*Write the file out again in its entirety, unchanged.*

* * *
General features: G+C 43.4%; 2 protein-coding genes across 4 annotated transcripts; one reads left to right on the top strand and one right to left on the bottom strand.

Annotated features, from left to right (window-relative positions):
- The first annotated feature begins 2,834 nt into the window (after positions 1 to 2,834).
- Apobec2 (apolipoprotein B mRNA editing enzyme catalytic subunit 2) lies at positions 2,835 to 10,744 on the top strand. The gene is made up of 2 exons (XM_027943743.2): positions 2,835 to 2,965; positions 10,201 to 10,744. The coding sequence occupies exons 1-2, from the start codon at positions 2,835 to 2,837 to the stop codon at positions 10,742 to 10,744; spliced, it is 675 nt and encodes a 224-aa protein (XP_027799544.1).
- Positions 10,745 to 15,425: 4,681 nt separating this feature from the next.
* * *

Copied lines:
General features: G+C 43.4%; 2 protein-coding genes across 4 annotated transcripts; one reads left to right on the top strand and one right to left on the bottom strand.

Annotated features, from left to right (window-relative positions):
- The first annotated feature begins 2,834 nt into the window (after positions 1 to 2,834).
- Apobec2 (apolipoprotein B mRNA editing enzyme catalytic subunit 2) lies at positions 2,835 to 10,744 on the top strand. The gene is made up of 2 exons (XM_027943743.2): positions 2,835 to 2,965; positions 10,201 to 10,744. The coding sequence occupies exons 1-2, from the start codon at positions 2,835 to 2,837 to the stop codon at positions 10,742 to 10,744; spliced, it is 675 nt and encodes a 224-aa protein (XP_027799544.1).
- Positions 10,745 to 15,425: 4,681 nt separating this feature from the next.